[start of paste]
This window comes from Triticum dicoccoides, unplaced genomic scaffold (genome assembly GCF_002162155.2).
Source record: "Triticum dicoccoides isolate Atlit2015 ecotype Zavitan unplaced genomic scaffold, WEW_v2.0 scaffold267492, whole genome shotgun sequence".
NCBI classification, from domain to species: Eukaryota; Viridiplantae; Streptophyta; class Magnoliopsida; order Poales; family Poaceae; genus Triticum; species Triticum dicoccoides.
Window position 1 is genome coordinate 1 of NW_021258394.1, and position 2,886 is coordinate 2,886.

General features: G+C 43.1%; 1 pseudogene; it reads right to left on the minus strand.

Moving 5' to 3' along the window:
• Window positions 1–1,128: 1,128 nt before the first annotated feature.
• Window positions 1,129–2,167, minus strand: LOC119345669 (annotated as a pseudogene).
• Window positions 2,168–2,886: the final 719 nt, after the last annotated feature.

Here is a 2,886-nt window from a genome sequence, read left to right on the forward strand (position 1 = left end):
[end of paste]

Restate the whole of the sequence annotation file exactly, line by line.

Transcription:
This window comes from Triticum dicoccoides, unplaced genomic scaffold (genome assembly GCF_002162155.2).
Source record: "Triticum dicoccoides isolate Atlit2015 ecotype Zavitan unplaced genomic scaffold, WEW_v2.0 scaffold267492, whole genome shotgun sequence".
NCBI classification, from domain to species: Eukaryota; Viridiplantae; Streptophyta; class Magnoliopsida; order Poales; family Poaceae; genus Triticum; species Triticum dicoccoides.
Window position 1 is genome coordinate 1 of NW_021258394.1, and position 2,886 is coordinate 2,886.

General features: G+C 43.1%; 1 pseudogene; it reads right to left on the minus strand.

Moving 5' to 3' along the window:
• Window positions 1–1,128: 1,128 nt before the first annotated feature.
• Window positions 1,129–2,167, minus strand: LOC119345669 (annotated as a pseudogene).
• Window positions 2,168–2,886: the final 719 nt, after the last annotated feature.

Here is a 2,886-nt window from a genome sequence, read left to right on the forward strand (position 1 = left end):